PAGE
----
Interview with the Artist: Laura BenAmots

Artwork from Battle Portraits (2012)
Photography by Walt Palmer


“I grew up in a nation at war and a part of my personal story is knowledge that war affects every family and individual.” -Laura BenAmots


Jenny Miller, Visual Arts Editor

The Battle Portraits collection has been out for about five years now. During that time, what has been the most unexpected result of this project?

Laura BenAmots, Battle Portraits

There are so many satisfying responses to the work. The community dialogue between veterans, artists, community members and activists has been very powerful, but I think the most unexpected experiences have emerged from very personal one-on-one responses by veterans. There is a painting titled Witness. It was being exhibited and at the opening a large marine veteran came up to me and said "Are you the artist for that painting?" (yes) He then touched my arm, his eyes filled with tears, and said: "You got it."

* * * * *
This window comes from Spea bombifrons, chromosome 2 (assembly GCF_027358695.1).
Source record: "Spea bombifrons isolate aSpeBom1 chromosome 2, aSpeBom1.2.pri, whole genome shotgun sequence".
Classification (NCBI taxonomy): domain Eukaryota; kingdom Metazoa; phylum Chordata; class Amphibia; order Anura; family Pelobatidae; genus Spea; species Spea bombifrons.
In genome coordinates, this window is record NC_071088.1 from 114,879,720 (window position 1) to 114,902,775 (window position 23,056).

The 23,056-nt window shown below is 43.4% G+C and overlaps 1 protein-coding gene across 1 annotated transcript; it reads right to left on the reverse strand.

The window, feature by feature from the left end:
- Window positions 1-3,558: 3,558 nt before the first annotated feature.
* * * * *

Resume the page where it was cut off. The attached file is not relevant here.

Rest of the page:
During one of the exhibits I happened to be in the gallery when a female veteran came to see the show. She had never been to an art show before and took the bus across town to see the show after reading about the work in the paper. I introduced myself to her and she told me she was a survivor of sexual assault by members of her own unit and struggles deeply with PTSD as a result. A young man struggling with depression stopped me as I was installing the painting Poet Warrior and said he felt like that was a portrait of him gathering the courage to write and say what he felt. There are many more examples I could share.
The power of using  my art to help give voice to the struggles of others has deeply affected me. I was changed by those who participated in the project and by the very impactful of experience of approaching a potentially volatile subject with a focus on shared humanity and empathy.


There are some in the writing field who say, if you haven't fought in a war, you can't and/or shouldn't write about it—that you'll never be able to get to the heart of what war really is and does to soldiers. I've heard the same thing said to painters, and other artists. Has anyone ever questioned your authority to paint Battle Portraits?